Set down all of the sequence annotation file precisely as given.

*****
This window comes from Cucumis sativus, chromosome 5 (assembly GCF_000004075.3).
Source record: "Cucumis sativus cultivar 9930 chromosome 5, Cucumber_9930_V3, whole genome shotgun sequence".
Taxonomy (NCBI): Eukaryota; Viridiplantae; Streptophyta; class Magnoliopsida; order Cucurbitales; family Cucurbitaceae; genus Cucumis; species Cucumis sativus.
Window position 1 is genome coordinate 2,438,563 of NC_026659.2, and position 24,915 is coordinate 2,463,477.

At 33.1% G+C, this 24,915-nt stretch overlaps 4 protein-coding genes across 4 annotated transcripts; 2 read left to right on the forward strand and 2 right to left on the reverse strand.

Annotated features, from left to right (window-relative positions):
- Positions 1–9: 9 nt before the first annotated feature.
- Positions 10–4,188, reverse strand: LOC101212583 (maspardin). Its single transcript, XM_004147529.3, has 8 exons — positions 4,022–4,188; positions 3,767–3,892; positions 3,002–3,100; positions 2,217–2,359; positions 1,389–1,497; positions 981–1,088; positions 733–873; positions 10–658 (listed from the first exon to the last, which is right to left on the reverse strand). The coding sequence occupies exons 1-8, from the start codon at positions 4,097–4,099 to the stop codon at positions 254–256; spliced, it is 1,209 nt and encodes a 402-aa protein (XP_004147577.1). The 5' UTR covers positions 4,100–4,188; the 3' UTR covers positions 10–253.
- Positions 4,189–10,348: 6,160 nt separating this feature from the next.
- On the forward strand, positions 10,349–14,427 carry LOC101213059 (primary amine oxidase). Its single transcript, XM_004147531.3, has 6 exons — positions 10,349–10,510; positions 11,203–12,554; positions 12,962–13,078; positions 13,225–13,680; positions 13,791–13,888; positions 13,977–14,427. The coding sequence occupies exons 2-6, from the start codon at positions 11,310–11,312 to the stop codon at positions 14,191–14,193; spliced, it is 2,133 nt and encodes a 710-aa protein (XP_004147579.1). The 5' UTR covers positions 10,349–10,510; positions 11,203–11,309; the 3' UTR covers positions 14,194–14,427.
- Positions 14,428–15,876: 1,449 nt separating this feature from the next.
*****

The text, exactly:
This window comes from Cucumis sativus, chromosome 5 (assembly GCF_000004075.3).
Source record: "Cucumis sativus cultivar 9930 chromosome 5, Cucumber_9930_V3, whole genome shotgun sequence".
Taxonomy (NCBI): Eukaryota; Viridiplantae; Streptophyta; class Magnoliopsida; order Cucurbitales; family Cucurbitaceae; genus Cucumis; species Cucumis sativus.
Window position 1 is genome coordinate 2,438,563 of NC_026659.2, and position 24,915 is coordinate 2,463,477.

At 33.1% G+C, this 24,915-nt stretch overlaps 4 protein-coding genes across 4 annotated transcripts; 2 read left to right on the forward strand and 2 right to left on the reverse strand.

Annotated features, from left to right (window-relative positions):
- Positions 1–9: 9 nt before the first annotated feature.
- Positions 10–4,188, reverse strand: LOC101212583 (maspardin). Its single transcript, XM_004147529.3, has 8 exons — positions 4,022–4,188; positions 3,767–3,892; positions 3,002–3,100; positions 2,217–2,359; positions 1,389–1,497; positions 981–1,088; positions 733–873; positions 10–658 (listed from the first exon to the last, which is right to left on the reverse strand). The coding sequence occupies exons 1-8, from the start codon at positions 4,097–4,099 to the stop codon at positions 254–256; spliced, it is 1,209 nt and encodes a 402-aa protein (XP_004147577.1). The 5' UTR covers positions 4,100–4,188; the 3' UTR covers positions 10–253.
- Positions 4,189–10,348: 6,160 nt separating this feature from the next.
- On the forward strand, positions 10,349–14,427 carry LOC101213059 (primary amine oxidase). Its single transcript, XM_004147531.3, has 6 exons — positions 10,349–10,510; positions 11,203–12,554; positions 12,962–13,078; positions 13,225–13,680; positions 13,791–13,888; positions 13,977–14,427. The coding sequence occupies exons 2-6, from the start codon at positions 11,310–11,312 to the stop codon at positions 14,191–14,193; spliced, it is 2,133 nt and encodes a 710-aa protein (XP_004147579.1). The 5' UTR covers positions 10,349–10,510; positions 11,203–11,309; the 3' UTR covers positions 14,194–14,427.
- Positions 14,428–15,876: 1,449 nt separating this feature from the next.